I had heard good things about OpenXML, but until now I didn’t have time to give it a try. After attending a rather intimate session on the topic at the MVP Summit, I realized I should look into it. For those of you like me who haven’t kept up with the news, the general idea is that, since the release of Office 2007, Office files are no longer saved as obscure proprietary files: they are essentially zipped xml files. If you rename an Excel file from MyFile.xlsx to MyFile.zip and open it, you will see that it is simply a collection of xml files, describing the various parts of your Workbook and their relationships. This has a few interesting implications, one of them being that you can create or edit an Excel file without using Excel, or even having Excel installed on your machine.
The OpenXML SDK is a free library which provides strongly typed .NET classes to manipulate these files without having to deal with raw XML, and are LINQ-friendly, which is awesome.
One scenario where this comes very handy is if you have some form of a .NET application which needs to read input data from an Excel file; another interesting case is a .NET application which needs to produce some Office outputs for the user. Rather than launch an instance of the Office application and use the COM Interop, you can perform all these tasks safely in .NET, without having to worry about cleanly closing the application.
In line with the first scenario, my initial goal was to see if I could read the contents of an Excel Workbook with a console app. Rather than going into lengthy explanations, here is the code I ended up with, which borrows heavily from the samples provided with the SDK:
public static class Program
private static void Main(string args)
var filePath = @"C:/Tests/protectedFile.xlsx";
using (var document = SpreadsheetDocument.Open(filePath, false))
var workbookPart = document.WorkbookPart;
var workbook = workbookPart.Workbook;
var sheets = workbook.Descendants<Sheet>();
foreach (var sheet in sheets)
var worksheetPart = (WorksheetPart)workbookPart.GetPartById(sheet.Id);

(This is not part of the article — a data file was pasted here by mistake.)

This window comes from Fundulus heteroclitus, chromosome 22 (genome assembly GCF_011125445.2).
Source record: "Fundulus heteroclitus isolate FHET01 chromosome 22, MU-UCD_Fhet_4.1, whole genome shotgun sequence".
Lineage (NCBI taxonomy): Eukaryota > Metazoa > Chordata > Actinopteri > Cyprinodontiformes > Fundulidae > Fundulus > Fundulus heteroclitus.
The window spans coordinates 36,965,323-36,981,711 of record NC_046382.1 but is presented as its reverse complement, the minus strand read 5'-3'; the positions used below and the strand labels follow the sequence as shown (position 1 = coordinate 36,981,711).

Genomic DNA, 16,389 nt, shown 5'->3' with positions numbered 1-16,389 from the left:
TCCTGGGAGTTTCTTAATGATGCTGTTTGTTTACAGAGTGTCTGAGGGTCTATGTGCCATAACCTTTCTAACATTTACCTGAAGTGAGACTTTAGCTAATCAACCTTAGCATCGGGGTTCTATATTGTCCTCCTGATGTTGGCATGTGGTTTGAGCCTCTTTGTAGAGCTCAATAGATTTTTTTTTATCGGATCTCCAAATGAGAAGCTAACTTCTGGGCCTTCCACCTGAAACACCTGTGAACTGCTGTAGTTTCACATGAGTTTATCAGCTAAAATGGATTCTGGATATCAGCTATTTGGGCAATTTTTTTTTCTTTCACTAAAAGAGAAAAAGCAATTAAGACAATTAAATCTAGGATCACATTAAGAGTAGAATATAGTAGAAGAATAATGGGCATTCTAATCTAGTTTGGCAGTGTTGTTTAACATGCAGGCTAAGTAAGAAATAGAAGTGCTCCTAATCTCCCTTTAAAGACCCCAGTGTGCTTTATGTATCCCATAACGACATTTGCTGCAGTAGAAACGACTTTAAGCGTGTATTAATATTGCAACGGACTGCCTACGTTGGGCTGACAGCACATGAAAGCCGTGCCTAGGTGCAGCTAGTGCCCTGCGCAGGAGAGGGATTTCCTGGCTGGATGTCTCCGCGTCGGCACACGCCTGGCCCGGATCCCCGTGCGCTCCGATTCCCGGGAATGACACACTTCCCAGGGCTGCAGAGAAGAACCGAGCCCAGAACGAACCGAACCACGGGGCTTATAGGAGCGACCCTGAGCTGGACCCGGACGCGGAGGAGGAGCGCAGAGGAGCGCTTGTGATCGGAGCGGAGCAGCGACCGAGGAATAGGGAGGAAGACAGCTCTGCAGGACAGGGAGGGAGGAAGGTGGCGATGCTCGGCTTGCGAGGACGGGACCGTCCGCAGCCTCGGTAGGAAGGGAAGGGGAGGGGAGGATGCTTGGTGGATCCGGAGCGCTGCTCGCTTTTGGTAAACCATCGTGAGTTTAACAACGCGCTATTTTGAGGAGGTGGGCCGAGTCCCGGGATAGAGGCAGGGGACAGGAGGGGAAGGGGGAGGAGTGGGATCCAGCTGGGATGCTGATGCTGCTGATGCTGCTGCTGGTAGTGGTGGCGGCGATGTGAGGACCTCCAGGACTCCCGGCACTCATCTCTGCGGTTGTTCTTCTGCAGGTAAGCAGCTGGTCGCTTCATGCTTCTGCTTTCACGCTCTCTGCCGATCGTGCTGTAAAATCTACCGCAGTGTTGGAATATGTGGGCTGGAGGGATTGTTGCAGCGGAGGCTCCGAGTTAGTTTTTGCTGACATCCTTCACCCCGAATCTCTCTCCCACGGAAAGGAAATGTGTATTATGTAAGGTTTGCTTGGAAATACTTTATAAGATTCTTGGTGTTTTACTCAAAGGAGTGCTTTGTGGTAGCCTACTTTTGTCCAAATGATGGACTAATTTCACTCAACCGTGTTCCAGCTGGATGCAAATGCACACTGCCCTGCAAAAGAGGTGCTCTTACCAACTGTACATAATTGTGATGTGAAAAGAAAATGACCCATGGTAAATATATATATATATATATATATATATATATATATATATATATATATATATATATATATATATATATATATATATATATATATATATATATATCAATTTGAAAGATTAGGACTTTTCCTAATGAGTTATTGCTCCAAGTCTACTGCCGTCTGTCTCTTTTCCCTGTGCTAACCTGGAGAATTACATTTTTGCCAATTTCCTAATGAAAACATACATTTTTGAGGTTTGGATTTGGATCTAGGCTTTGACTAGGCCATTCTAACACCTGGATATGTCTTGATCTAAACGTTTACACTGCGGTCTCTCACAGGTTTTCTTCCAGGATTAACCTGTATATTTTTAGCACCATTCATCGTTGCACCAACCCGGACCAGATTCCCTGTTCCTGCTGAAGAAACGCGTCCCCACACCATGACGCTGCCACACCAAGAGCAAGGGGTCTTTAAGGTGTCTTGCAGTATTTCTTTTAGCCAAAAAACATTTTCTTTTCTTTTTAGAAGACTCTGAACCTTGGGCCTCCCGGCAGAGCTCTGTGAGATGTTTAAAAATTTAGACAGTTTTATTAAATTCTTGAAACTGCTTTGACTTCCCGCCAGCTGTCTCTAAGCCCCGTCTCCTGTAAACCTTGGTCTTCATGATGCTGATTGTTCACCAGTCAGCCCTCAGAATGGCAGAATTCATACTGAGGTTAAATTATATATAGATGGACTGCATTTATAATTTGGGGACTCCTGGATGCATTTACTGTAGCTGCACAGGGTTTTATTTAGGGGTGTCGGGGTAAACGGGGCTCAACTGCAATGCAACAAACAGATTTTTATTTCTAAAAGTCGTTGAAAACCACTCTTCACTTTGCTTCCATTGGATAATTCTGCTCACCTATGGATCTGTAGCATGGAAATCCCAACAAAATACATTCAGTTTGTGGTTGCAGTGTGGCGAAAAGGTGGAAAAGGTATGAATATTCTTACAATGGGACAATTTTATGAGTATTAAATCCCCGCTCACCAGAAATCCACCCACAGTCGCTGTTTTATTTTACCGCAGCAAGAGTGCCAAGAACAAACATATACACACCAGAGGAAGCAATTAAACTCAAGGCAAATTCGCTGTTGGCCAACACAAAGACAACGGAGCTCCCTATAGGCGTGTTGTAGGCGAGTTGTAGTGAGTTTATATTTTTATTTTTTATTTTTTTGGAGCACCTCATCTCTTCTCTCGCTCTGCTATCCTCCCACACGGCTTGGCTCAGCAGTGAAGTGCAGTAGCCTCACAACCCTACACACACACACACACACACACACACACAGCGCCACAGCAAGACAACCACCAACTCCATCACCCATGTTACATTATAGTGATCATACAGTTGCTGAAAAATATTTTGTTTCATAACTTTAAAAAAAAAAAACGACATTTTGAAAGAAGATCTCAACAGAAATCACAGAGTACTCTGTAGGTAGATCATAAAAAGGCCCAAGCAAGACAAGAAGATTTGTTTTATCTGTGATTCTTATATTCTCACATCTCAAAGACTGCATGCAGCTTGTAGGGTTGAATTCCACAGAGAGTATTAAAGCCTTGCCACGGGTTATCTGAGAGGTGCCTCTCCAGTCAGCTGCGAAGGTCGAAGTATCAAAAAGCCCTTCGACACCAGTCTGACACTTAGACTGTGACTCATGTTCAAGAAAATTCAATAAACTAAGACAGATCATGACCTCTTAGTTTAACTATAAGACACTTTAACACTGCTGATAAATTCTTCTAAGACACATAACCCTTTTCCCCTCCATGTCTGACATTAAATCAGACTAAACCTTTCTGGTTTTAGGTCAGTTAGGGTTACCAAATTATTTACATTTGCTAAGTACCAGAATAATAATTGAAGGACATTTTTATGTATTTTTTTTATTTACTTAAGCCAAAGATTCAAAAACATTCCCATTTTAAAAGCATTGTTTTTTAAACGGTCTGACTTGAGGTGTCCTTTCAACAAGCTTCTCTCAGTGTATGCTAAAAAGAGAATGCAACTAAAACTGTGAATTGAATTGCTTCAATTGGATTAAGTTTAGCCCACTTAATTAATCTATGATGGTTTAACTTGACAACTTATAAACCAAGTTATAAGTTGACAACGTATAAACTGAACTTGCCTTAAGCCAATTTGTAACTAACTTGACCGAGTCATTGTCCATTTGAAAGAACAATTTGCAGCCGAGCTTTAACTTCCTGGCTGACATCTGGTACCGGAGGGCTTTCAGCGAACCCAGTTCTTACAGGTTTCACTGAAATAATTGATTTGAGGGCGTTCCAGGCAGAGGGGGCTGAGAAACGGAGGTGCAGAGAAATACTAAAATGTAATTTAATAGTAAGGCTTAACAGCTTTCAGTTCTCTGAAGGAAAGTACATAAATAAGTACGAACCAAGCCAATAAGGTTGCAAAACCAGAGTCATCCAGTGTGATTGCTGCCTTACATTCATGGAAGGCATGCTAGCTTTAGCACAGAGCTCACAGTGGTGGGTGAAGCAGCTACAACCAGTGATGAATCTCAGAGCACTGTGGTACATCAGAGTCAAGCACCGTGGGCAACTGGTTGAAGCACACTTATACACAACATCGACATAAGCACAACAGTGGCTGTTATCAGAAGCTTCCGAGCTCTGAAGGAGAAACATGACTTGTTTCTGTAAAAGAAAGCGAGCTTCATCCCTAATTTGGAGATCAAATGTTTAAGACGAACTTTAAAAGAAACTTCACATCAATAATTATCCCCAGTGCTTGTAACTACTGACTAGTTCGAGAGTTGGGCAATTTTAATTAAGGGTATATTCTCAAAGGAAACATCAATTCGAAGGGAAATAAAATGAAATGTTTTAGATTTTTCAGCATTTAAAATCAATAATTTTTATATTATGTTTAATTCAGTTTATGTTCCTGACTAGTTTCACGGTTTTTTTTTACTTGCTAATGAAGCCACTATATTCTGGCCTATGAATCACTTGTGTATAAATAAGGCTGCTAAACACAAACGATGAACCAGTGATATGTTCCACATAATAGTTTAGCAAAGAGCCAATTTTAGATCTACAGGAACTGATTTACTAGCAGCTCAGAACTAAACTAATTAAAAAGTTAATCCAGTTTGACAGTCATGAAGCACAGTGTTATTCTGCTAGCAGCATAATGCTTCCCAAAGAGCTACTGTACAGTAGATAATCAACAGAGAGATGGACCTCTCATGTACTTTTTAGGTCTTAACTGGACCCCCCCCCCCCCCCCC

var sharedStringPart = workbookPart.SharedStringTablePart;
var values = sharedStringPart.SharedStringTable.Elements<SharedStringItem>().ToArray();
var cells = worksheetPart.Worksheet.Descendants<Cell>();
foreach (var cell in cells)
// The cells contains a string input that is not a formula
if (cell.DataType != null && cell.DataType.Value == CellValues.SharedString)
var index = int.Parse(cell.CellValue.Text);
var value = values[index].InnerText;
if (cell.CellFormula != null)
A few comments:
- I am opening the document as read-only, setting the second argument to false.
- workbook.Descendants<Sheet>() returns an IEnumerable<Sheet>, which means that you can now query it using Linq if you please.
- I am still wrapping my head around the organization of elements. Coming from “classic” Excel, I expect to be able to navigate down directly from a Workbook into its Worksheets; here, the Sheet contained in the Workbook is merely a key which indicates what sheets exist, and what Id to use when requesting them. Navigating between the parts of the file will take a bit of getting used to.
- I love the fact that you can directly iterate over the Cells of a Worksheet. The cells variable above retrieves only cells that have some content, and nothing more. No need to read cells into 2-d arrays and iterating over all of them.
- On the other hand, I found the organization of the cells content a bit disorienting at first. Interestingly, cells that contain strings that are not formulas do not store the value in the cell element itself. They are stored in a SharedStringTable, and the cell contains an index, in Cell.CellValue.Text, which indicates which element of that table it contains. This seems to be true only for strings that are not formulas, however: if the cell contains a formula, or some non-string type, then the content is stored in CellValue.Text, and there is no record in SharedStringTable. I am sure this will make sense to me some day.
- I am interested to see how easy or painful it is to work with Cells addressed by their index (as in, Cells[3,2] ). This is fairly straightforward using the Interop, but from what I have seen so far, I expect it will be a bit more involved here, because that’s just not how the data is organized.
In short, I found the SDK pleasant to install and use so far (and well documented), and I can definitely see scenarios where I will be using it in the future. On the other hand, I suspect I will end up writing quite a few helper methods to make it more usable – probably trying to make it look closer to the classic Interop. I suspect also that it will turn out to be better suited for applications like Word and PowerPoint, because of the more hierarchical nature of their content.